Kentucky Utilities outlines coal ash pond closure plans to FERC

Kentucky Utilities on Oct. 31 filed with the Federal Energy Regulatory Commission revised rate schedules between KU and certain of its Kentucky Municipal Customers to account for the retirement of certain surface impoundments (e.g. coal ash ponds) in compliance with various federal and state environmental requirements.

KU is making this filing in order to include the costs of these Asset Retirement Obligations (AROs) in the formula rates KU uses to calculate charges for its Municipal Customers. KU’s AROs are the result of a variety of recent federal and state environmental requirements that impact several surface impoundments located at various KU generating stations, including current and anticipated environmental requirements related to the Federal Coal Combustion Residual Rule (CCR Rule).

With regard to surface impoundments, such as ash ponds, the CCR Rule applies to new surface impoundments that are designed to hold an accumulation of CCR and liquids for purposes of treatment, storage, or disposal. Furthermore, the rule requires corrective action for surface impoundments that are affecting groundwater at unacceptable levels. KU’s ash ponds at the Ghent, Trimble County and E.W. Brown power plants fall under the type of surface impoundments governed by the CCR Rule.

Across the industry, the CCR Rule’s new performance standards for surface impoundments is generally expected to result in the closing of many CCR impoundments by replacing them with landfills, thus requiring a move from wet to dry handling and storage of CCR. Additionally, utilities such as KU will have to comply with several other new or revised environmental regulations in the near future, including the Effluent Limitations Guidelines (ELG) proposed by the U.S. EPA under the Clean Water Act.

Although the CCR Rule does not apply to certain of KU’s ash ponds associated with inactive generating stations such as Pineville, Green River and Tyrone, those ash ponds are still subject to special waste landfill laws enforced by the state of Kentucky. Furthermore, under EPA’s ELG, the water within these same ash ponds could be considered “legacy wastewater,” thus prohibiting KU from adding wastewater to the impoundments, which KU currently does from various sump pumps located at the inactive generation stations. The combination of these various environmental requirements will force utilities such as KU to close their respective ash ponds associated with these inactive generating stations as well.

As required by the CCR Rule, KU will be closing surface impoundments at the Ghent, Trimble and E.W. Brown stations. Specifically, KU will be closing five surface impoundments at Ghent, two surface impoundments at Trimble, and one surface impoundment at Brown by 2023. Although KU is still in the process of implementing new groundwater monitoring and data evaluation procedures in compliance with the CCR Rule, existing sampling data from Ghent, Trimble, and E.W. Brown indicate that the statistical thresholds that trigger closure for unlined surface impoundments will be exceeded for the impoundments for each of these facilities. Therefore, there is a high probability that closure requirements will be triggered for surface impoundments at those stations once the groundwater monitoring program required by the CCR Rule has been fully implemented.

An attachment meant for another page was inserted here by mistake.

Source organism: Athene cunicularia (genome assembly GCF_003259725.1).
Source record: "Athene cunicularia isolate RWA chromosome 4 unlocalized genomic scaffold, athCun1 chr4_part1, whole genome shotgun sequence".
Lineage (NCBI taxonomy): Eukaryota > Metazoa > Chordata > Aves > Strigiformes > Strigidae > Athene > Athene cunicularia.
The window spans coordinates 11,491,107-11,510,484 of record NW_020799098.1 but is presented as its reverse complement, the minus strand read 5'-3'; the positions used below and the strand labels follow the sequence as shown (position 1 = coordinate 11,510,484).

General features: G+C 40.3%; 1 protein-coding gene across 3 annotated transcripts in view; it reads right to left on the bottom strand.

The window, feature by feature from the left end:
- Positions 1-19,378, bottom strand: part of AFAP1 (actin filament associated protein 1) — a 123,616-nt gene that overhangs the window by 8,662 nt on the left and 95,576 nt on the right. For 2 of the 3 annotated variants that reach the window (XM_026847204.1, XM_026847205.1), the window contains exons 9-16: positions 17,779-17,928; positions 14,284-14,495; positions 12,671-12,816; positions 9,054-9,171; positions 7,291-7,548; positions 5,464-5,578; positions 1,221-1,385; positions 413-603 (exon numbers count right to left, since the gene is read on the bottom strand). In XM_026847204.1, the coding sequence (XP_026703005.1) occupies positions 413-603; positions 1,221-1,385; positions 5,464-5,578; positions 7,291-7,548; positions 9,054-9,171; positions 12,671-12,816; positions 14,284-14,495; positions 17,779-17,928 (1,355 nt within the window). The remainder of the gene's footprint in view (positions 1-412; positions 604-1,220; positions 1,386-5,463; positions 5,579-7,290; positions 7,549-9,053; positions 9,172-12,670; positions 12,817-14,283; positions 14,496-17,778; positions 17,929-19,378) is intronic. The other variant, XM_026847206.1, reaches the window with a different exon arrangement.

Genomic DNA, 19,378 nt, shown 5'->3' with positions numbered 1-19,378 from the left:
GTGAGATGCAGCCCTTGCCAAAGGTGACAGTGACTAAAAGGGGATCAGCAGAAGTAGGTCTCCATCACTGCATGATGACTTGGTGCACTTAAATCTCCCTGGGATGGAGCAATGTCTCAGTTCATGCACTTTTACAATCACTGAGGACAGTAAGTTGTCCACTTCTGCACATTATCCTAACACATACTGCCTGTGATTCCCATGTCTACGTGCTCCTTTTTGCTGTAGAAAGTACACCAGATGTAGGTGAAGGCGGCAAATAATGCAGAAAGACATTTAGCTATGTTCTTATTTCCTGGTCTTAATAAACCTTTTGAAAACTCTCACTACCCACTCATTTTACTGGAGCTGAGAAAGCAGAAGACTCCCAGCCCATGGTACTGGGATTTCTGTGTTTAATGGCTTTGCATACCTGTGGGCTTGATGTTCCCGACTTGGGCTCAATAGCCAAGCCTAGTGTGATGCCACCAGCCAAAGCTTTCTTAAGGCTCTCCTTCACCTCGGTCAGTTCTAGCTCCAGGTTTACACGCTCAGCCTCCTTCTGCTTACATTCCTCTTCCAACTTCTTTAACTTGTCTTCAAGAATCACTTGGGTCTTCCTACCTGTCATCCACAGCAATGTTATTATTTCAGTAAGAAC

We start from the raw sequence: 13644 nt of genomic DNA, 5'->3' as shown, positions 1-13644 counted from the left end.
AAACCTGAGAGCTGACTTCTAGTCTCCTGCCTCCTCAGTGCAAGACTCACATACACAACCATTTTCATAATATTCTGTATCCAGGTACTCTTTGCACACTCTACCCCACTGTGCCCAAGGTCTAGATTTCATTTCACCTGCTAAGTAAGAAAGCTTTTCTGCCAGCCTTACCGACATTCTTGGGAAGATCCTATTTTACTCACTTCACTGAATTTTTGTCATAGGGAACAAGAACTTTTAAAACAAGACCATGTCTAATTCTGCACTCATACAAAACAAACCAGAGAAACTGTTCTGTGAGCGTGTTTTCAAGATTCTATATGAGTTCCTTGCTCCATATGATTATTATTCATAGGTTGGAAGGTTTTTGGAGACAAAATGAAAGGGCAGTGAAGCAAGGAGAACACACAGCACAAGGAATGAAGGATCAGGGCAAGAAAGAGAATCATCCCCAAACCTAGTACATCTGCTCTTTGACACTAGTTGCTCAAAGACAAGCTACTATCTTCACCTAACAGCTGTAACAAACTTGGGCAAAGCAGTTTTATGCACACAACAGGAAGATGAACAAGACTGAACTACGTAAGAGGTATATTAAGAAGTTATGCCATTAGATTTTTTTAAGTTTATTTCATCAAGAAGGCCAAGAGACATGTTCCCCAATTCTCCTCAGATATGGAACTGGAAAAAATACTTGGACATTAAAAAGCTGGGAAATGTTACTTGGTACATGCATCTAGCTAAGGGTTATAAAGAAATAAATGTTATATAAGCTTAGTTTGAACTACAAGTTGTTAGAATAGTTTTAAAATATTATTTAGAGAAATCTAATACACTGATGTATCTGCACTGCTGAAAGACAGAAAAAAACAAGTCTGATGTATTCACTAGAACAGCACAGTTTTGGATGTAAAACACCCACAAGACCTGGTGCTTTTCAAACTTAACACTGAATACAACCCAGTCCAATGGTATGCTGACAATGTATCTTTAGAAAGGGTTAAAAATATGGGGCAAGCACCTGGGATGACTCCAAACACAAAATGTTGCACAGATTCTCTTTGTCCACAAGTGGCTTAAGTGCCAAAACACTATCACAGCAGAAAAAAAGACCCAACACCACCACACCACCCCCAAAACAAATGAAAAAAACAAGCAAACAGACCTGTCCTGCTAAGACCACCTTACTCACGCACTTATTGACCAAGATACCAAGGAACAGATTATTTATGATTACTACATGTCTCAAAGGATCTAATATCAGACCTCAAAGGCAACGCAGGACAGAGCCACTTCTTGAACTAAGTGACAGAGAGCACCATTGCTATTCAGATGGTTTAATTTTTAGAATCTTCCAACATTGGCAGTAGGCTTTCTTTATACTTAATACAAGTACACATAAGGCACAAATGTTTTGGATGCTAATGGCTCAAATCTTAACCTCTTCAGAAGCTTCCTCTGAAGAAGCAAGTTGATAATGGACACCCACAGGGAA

KU said that in light of the extremely short amount of time (six months) the CCR Rule allows between a “triggering” event requiring the initiation of closure of a CCR surface impoundment (i.e., once the analysis of CCR Rule monitoring data shows CCR constituents at statistically significant levels above groundwater protection standards) and the initiation of such closure, it is prudent for KU to move forward now with its plans to close these ash ponds and arrange for alternate means to manage CCR. Failing to do so would pose an unacceptable risk of having to cease generation at those stations in the future due to a lack of adequate means to manage CCR.

In addition to the closures at the Ghent, Trimble, and Brown stations, KU will also be closing the surface impoundments at Green River, Pineville and Tyrone. KU will close three ash ponds at Green River, one at Pineville, and one at Tyrone. Because active generation had ceased at these stations prior to the Oct. 19, 2015, effective date of the CCR Rule and the ash ponds at these facilities are inactive (i.e., not receiving CCR), the CCR Rule does not apply. Instead, the surface impoundments at these three locations are governed by Kentucky state requirements applicable to special waste landfills.

KU plans to complete closure of the ash ponds at Green River, Pineville and Tyrone by 2019. The Ghent, Trimble and Brown closures should be complete by 2023. KU estimates the costs of the various surface impoundment closures are:

  • $56.8 million for Green River;
  • $8.0 million for Pineville;
  • $13.1 million for Tyrone;
  • $249.9 for million Ghent;
  • $62.7 for million Trimble; and
  • $32.7 million for Brown.

KU proposes to amortize the costs of the Ghent, Trimble and Brown ash pond closure projects on a non-levelized basis over a twenty-five year period starting in July 2016 if the waiver is granted or starting the date new rates from this proceeding are effective should the waiver be denied.

About Barry Cassell 20414 Articles
Barry Cassell is Chief Analyst for GenerationHub covering coal and emission controls issues, projects and policy. He has covered the coal and power generation industry for more than 24 years, beginning in November 2011 at GenerationHub and prior to that as editor of SNL Energy’s Coal Report. He was formerly with Coal Outlook for 15 years as the publication’s editor and contributing writer, and prior to that he was editor of Coal & Synfuels Technology and associate editor of The Energy Report. He has a bachelor’s degree from Central Michigan University.